TreeMania

The importance of soil biology

If a tree or plant does not perform well - or establish itself - it is in many cases due to the amount of moisture a tree can absorb. Our moisture sensors and accompanying clear dashboards can help you with this: they ensure that you as a manager can see exactly which tree you can water when.

However, even when a tree's watering schedule is perfectly arranged, that same tree can still perform poorly. In such cases, it is essential to take a "broader look" at the soil. Our soil life sensors play an important role in this.

A broader view

On the basis of this broader view, we examine whether there is a balance in soil biology and the soil's mineral. We go beyond determining available nutrients, determining the moisture content or mapping specific soil organisms. We focus on measuring and optimizing the most important soil processes. We also create a good soil environment in which the microbiological and chemical processes function optimally. Processes essential for tree nutrition. To get a grip on these processes, we use our unique soil life sensors and self-developed soil analyzes.

Measuring essential processes

It may be a bit strange to say, but we actually don't really know what a well-developed soil ecosystem looks like. There are many organisms that can fulfill important functions in the soil. Each organism has its own preference for certain specific conditions: sometimes they are numerous, but not in other environmental conditions. Because the essential processes in the soil are fulfilled by many different organisms, they just continue under very different conditions.

That is precisely why more insight arises when we shift the attention from individual soil organisms to the soil processes that are essential for the health of green spaces. With our sensors and laboratory analyzes, we therefore focus on the two processes that are most essential:

  1. Recycling of nutrients. New organic material is constantly being added to the soil. Consider, for example, leaf remnants, branches, dead roots and dead (micro) organisms. These materials contain important minerals for the greenery, but the organic material must first be converted into a form that plants can absorb. Various groups of fungi and bacteria play a role in this.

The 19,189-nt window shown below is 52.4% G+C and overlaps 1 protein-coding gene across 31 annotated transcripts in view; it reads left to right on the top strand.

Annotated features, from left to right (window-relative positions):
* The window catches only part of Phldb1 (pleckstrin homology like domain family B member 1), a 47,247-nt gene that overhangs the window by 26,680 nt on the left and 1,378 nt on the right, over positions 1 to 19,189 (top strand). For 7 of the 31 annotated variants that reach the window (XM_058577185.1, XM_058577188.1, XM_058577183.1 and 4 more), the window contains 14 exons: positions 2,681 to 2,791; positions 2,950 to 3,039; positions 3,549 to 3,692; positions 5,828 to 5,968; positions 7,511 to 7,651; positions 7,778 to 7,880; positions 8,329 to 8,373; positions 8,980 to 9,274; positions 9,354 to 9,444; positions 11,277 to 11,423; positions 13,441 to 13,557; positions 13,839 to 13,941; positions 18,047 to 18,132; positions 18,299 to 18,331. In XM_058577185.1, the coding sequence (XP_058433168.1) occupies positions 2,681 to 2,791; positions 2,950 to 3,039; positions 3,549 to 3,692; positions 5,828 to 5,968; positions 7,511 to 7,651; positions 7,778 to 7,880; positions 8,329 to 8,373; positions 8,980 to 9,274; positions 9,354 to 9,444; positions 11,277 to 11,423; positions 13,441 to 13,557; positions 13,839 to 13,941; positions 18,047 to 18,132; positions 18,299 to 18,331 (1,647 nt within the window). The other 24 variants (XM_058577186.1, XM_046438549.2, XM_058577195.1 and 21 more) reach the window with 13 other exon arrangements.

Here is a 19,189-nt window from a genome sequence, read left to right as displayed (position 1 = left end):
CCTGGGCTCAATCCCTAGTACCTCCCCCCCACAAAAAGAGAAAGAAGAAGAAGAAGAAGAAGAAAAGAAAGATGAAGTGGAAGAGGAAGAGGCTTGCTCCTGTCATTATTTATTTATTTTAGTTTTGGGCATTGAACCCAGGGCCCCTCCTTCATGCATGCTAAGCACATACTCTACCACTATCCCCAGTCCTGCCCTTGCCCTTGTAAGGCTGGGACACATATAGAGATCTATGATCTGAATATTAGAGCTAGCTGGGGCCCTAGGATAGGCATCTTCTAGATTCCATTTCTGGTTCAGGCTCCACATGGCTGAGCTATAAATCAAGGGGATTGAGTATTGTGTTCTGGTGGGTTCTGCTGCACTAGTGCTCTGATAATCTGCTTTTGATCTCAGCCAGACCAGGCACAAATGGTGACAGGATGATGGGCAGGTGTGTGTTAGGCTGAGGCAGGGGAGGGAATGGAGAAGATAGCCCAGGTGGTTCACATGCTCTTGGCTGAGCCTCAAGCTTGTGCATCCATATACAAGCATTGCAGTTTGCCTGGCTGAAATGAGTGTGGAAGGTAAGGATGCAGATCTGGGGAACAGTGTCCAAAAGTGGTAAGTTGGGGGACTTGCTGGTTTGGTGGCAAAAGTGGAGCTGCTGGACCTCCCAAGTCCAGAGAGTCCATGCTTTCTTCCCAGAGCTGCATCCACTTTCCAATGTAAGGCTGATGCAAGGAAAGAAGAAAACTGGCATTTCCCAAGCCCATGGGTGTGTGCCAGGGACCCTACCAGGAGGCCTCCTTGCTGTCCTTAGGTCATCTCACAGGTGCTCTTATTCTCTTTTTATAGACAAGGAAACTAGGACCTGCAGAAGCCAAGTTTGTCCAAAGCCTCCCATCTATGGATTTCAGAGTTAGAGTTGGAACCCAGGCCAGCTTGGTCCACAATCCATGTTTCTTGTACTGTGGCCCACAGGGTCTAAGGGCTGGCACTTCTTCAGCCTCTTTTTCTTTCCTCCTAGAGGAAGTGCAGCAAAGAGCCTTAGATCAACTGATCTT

2. In addition, there is a wonderful symbiotic relationship in the soil. Symbiotic means that it is a mutually-beneficial relationship, where both organisms benefit. Trees and other plants make energy through photosynthesis, which they store in the form of sugars. They share these sugars with the soil life via the roots. In exchange for this nutrition, various microorganisms go to work to release nutrients from the soil for the tree. This makes nutrients available that are further away from the root or are difficult for a root to mobilize itself.

For example, by measuring the oxygen level and acidity in the root zone of the tree, we gain more insight into the soil environment. We see whether the soil environment is suitable for organisms that can fulfill these important processes. The oxygen consumption tells us whether there is actually substantial activity of soil organisms at a certain point in time. Combined with our laboratory analyzes, we can even determine which nutrients can be supplied to the tree by the micro-organisms.

The soil life sensors: unique in the market

Placing a sensor in the ground is, of course, not unique; but our approach and vision is. We combine these sensors with complex calculation models, soil analyzes and a scientific basis. This requires more work - for example in the field of calibration - but pays for itself.

Various municipalities and universities of applied sciences in the Netherlands already work with our sensors and are very pleased with this. With our sensors and our approach, we not only want to conquer the Netherlands, but the whole world. We have one overarching mission: to reduce the distance between man and nature, resulting in ecological, economic and social benefits.  

Gino Smeulders
TreeManiac